Annabel Tollman New York-based stylist Annabel Tollman died unexpectedly last night, her agent confirmed to this morning. Tollman was a regular presence on the fashion scene, transitioning from a role as Interview‘s fashion director into an all-purpose stylist, commentator, brand ambassador, and television personality. (She worked with eBay’s fashion channel and had a fashion-based reality show in the works with Bravo; the expat Brit last spoke with about Kate Middleton’s Alexander McQueen wedding dress.) Memorials are pouring in to her Facebook page and elsewhere. She will be missed.

Photo: Benjamin Lozovsky/

We Ask The Brits:
How Would You Rate Kate?


Kate Middleton wed Prince William this morning in what you’d have to describe as a fairy-tale wedding—and wearing what you’d have to describe as a fairy-tale dress. (More on the dress here.) In that, industry insiders say, she did a notch better than her predecessor at the last royal wedding of this size, Princess Diana. “The idea behind Diana’s was kind of fairy-tale, but the reality was more nightmare,” said Vanity Fair‘s Michael Roberts, reached by phone in Paris, “because when that dress emerged from the coach it was completely crumpled, there was just too much fabric. Whereas this was not too much fabric and manageable.”

The white and ivory dress, in satin gazar, was designed by Sarah Burton for Alexander McQueen, reportedly in consultation with Middleton herself. Roberts, like all the experts we surveyed, was complimentary—”I thought she looked great,” he said. “Karl Lagerfeld was commentating [on French TV], and he’s a very severe critic normally, but he was taken by it,” Roberts added. “Very elegant. He was impressed by the amount of work behind it—and on the behind.”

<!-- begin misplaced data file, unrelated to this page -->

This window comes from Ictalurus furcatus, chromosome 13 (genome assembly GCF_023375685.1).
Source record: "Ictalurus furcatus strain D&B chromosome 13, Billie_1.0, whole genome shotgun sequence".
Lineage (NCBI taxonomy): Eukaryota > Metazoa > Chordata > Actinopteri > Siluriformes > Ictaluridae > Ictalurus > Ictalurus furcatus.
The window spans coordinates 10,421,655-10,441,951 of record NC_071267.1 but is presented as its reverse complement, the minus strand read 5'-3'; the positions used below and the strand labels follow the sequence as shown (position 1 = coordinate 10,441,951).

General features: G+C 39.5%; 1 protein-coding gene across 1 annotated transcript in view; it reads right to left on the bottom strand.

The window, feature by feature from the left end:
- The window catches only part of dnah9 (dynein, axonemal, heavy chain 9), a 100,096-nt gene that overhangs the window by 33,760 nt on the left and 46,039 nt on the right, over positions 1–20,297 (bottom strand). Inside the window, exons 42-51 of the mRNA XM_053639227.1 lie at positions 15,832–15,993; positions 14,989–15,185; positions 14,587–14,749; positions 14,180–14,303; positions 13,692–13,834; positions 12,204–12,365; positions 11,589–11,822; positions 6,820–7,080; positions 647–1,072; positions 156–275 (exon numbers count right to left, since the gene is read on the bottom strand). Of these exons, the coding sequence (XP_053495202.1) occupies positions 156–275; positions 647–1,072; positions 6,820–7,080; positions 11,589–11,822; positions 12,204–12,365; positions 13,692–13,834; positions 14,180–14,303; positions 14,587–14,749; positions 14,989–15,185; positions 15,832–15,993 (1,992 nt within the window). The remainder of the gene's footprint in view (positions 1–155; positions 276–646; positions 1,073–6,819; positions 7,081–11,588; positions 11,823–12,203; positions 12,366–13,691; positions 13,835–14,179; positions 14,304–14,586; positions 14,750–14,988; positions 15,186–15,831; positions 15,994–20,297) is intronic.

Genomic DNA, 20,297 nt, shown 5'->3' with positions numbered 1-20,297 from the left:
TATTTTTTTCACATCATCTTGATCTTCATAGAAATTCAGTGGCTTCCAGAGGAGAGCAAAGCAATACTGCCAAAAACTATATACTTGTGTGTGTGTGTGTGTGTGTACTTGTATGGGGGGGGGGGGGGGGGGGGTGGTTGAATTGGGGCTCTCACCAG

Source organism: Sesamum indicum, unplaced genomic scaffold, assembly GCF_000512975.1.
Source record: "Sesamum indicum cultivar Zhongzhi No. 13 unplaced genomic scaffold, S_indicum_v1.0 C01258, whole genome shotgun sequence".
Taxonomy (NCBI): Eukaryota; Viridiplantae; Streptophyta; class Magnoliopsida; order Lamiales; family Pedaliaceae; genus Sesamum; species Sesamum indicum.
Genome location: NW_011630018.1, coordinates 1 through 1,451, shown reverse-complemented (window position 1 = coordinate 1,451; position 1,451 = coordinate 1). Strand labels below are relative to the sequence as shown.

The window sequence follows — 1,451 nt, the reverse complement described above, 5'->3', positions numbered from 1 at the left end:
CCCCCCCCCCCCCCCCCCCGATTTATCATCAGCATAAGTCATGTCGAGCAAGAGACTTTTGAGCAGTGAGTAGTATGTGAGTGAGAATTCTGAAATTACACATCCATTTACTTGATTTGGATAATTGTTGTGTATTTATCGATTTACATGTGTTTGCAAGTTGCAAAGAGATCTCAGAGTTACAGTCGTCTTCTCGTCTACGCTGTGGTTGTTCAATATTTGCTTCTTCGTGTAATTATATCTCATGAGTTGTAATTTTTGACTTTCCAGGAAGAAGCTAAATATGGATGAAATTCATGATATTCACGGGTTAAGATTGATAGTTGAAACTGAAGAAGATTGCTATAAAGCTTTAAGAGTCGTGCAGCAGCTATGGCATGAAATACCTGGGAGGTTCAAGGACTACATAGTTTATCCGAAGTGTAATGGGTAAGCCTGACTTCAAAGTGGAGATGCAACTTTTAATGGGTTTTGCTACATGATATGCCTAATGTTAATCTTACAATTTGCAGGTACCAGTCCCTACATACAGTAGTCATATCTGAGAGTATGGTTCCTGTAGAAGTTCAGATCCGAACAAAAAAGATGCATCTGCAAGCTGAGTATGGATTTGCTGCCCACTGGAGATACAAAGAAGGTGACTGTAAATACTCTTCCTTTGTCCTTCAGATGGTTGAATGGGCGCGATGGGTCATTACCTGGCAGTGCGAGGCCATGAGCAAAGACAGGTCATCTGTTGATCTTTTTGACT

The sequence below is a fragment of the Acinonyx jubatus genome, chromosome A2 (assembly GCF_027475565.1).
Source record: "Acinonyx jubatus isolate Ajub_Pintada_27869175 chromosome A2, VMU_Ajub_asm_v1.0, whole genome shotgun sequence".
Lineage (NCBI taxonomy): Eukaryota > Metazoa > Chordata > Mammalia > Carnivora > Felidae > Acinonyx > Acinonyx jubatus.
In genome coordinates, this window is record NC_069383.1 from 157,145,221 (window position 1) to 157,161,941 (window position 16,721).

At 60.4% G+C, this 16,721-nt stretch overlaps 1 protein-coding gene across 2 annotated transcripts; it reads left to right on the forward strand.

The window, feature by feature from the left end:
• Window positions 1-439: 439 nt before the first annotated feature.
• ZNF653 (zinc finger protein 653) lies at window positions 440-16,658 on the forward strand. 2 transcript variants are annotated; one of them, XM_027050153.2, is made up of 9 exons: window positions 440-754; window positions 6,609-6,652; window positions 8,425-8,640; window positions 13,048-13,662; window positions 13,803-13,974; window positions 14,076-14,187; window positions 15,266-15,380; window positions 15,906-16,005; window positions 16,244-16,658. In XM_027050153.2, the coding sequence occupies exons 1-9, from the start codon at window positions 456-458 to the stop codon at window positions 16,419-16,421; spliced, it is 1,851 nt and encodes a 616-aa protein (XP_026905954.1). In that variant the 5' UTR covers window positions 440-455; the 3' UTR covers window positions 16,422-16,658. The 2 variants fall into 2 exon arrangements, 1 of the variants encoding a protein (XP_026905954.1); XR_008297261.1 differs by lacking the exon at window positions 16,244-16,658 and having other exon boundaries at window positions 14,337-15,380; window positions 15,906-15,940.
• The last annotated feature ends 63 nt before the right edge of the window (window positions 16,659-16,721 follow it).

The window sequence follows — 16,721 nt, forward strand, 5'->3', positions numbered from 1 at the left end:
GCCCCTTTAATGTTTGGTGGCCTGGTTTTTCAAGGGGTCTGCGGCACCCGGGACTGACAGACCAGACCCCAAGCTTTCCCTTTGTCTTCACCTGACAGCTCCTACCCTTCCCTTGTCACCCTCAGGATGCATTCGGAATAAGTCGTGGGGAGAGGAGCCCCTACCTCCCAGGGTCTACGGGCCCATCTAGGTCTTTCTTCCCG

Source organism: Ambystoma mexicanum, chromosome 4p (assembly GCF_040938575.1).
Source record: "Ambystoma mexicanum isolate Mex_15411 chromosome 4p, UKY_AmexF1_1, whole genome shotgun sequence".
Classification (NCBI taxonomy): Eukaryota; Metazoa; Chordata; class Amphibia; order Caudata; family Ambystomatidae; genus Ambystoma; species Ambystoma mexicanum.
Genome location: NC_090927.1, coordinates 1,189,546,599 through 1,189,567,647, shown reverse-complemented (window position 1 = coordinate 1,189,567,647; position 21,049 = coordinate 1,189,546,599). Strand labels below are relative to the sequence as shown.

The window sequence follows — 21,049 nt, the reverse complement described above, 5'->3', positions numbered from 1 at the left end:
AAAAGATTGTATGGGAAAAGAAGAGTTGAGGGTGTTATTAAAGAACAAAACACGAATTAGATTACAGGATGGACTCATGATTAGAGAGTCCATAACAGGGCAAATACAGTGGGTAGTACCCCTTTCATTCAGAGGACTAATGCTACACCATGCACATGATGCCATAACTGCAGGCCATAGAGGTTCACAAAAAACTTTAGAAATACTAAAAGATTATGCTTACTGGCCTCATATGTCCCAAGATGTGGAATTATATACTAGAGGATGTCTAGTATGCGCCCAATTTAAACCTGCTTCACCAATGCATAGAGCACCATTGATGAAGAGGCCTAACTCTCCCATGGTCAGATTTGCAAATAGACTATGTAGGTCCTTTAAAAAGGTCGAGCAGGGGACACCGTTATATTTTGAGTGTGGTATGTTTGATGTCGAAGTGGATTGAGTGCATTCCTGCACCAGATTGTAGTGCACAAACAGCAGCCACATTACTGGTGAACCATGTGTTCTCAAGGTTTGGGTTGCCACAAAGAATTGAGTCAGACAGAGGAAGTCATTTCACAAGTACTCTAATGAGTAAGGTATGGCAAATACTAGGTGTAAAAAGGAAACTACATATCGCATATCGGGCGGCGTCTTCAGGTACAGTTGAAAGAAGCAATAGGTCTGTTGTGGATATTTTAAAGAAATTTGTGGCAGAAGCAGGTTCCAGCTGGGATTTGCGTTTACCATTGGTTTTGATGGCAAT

Was the dress very McQueen? Opinions differed. “I think it had much more to do with traditional royal dressing than with McQueen, frankly. I think it had not very much of him, at all,” Roberts said. But Barneys creative ambassador at large Simon Doonan, a fellow Brit, caught a glimpse of the late designer in it. “McQueen had a great interest in history,” he said. “This is a dress that’s created through the lens of history rather than through the lens of Hollywood. It somehow resonates a bit with Elizabeth I, because of the tight bodice. It was heavenly.” And English stylist Annabel Tollman conceded that while it wasn’t the most McQueen-ish creation in the world, nor could it be. “It’s McQueen doing royal wedding,” she said. “It’s not runway. But can you imagine if it had [been]? It would not have been a great start. The fashion industry would love it, but…this is not the Grand Palais. It’s Royalty. You don’t really want her turning up in look 12.”

Whether or not the dress screams Lee McQueen’s own name, all were glad with the bride’s choice. “I met Sarah Burton at a reception at 10 Downing Street, during the last fashion week,” Doonan remembered. “She told me all about the process of taking over, and how reticent she was, and how scary it was for her to step into Alexander’s shoes…it’s wonderful to see her put center stage like this. It’s like when Isabel Toledo did the inauguration outfit, seeing somebody really great who had a certain humility but was very creative put center stage.”

(Would McQueen himself have been pleased? “He’d find it kind of amusing that he’s been accepted by the establishment,” Roberts thought. “This plus the Met—I think that he’s kind of laughing at them down there, or wherever he is.”)